In a hypothetical list of people that deserve a vacation, office workers with sedentary jobs should rank somewhere in the top three. The redundant 9 to 5 routine certainly takes its toll on even the most resilient of workers, and a vacation provides them with the opportunity to see beyond their usual computer desks.
But planning a relaxing vacation is easier said than done, especially for office dwellers. It can be quite difficult to enjoy a walk on the beach when your smartphone keeps buzzing with work emails. Don’t worry though, our planning guide will help you tie up all loose ends before you ride off into the sunset.
Mark the Departure Date A Few Months In Advance
If you’re planning for a trip abroad, it’s likely that you’ll need to start saving up for it a few months in advance. Mark the departure date on your calendar and calculate how much you’ll need to withdraw from your monthly paycheck. A good way to go about this is to calculate the estimated budget required for the trip, add a 10% uncertainty margin, and then divide the total by the number of months remaining.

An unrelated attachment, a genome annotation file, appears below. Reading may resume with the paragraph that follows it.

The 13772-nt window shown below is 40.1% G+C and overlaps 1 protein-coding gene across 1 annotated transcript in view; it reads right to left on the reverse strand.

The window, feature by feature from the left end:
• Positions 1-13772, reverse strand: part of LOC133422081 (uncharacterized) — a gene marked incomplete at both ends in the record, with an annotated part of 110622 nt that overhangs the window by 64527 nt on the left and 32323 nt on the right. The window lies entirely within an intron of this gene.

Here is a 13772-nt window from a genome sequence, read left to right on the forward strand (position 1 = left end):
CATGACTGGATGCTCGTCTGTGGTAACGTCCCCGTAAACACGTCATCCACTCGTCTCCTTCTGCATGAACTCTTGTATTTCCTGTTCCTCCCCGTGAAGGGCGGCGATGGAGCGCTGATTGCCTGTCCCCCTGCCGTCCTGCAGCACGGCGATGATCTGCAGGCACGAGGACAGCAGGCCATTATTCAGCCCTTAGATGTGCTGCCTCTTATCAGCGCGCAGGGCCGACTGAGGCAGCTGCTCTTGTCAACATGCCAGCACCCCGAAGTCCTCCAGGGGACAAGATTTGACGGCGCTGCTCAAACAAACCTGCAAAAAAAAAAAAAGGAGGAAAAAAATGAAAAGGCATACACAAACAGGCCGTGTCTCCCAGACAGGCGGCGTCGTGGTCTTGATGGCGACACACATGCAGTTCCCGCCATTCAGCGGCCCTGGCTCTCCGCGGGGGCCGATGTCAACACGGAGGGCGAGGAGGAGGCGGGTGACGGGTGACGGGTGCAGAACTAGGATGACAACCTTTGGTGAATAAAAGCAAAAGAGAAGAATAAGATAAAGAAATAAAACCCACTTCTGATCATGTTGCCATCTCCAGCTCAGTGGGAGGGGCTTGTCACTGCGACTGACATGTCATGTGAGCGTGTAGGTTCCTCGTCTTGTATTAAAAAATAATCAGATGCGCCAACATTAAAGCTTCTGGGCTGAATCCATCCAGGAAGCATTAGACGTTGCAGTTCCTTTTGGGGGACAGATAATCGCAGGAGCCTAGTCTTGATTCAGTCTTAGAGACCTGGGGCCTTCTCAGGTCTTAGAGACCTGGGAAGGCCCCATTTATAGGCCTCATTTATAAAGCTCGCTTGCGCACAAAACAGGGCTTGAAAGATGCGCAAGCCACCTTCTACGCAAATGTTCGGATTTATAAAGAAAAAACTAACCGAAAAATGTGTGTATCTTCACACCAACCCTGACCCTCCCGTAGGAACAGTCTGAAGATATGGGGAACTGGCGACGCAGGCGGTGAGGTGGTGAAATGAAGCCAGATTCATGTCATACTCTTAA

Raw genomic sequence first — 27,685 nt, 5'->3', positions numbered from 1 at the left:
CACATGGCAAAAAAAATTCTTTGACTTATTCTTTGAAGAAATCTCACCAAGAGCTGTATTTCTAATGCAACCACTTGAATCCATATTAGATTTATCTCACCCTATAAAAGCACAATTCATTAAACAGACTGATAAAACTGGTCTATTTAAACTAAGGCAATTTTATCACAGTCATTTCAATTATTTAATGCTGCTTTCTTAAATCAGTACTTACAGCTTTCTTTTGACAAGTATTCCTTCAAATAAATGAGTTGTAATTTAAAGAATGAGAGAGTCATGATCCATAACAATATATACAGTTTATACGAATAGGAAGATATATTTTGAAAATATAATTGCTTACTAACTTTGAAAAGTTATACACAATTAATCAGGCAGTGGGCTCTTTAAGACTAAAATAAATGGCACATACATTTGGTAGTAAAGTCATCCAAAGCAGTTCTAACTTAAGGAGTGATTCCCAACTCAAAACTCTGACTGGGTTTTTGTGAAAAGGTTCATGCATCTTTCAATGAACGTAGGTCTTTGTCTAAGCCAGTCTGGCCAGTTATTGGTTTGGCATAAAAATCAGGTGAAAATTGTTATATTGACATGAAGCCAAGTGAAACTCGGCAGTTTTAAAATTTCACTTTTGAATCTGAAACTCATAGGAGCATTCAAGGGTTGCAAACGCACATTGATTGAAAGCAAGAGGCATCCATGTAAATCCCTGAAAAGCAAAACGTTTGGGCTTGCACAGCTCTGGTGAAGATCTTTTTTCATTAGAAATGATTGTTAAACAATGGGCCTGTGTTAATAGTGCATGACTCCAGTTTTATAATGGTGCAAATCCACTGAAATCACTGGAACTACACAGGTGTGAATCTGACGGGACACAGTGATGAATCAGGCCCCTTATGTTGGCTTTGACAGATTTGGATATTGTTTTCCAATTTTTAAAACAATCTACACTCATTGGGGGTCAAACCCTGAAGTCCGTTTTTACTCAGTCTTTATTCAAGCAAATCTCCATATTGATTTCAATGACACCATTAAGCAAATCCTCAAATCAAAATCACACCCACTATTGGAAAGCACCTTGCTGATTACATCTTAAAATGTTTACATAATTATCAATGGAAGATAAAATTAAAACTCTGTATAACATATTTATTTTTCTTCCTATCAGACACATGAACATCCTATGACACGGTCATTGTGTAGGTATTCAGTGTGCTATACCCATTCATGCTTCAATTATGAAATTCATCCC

While you’re at it, it would also be a good idea to check whether your vacation period coincides with any critical meetings or work related appointments. This will help you choose a suitable departure date and book your ticket as early as possible, reducing the cost of the ticket. Like they say, the early bird catches the worm.
Cover the Work
Since the vacation’s primary purpose is to detach you from usual work routine, it would be pointless if you still keep checking on your emails while on the trip. This is why we recommend a thorough evaluation of your workload a few weeks before departure. Make a list of all your current project deadlines and deal with the ones that require submissions around the departure date. This will get you a few free days to take care of packing and other formalities.
If you feel that there’s too much work, consider getting help from a co-worker. Alternatively, you can choose to postpone the trip; it will still be better than being glued to your laptop screen in some far off Shangri-la you paid thousands of dollars to get to.
Discuss the Vacation with Your Superiors
Wouldn’t it be great if we could just pack our bags one day and leave for a trip without worrying about work? Unfortunately, that’s not how the real world works; you have to stay connected with reality one way or the other. However, you can minimize the outside noise by making sure your co-workers and superiors are aware of your travel plans. Communicate your travel plans with them and let them know of your unavailability for the duration of the trip. This will ensure that you are contacted only for critical issues and keep the emails to a minimum.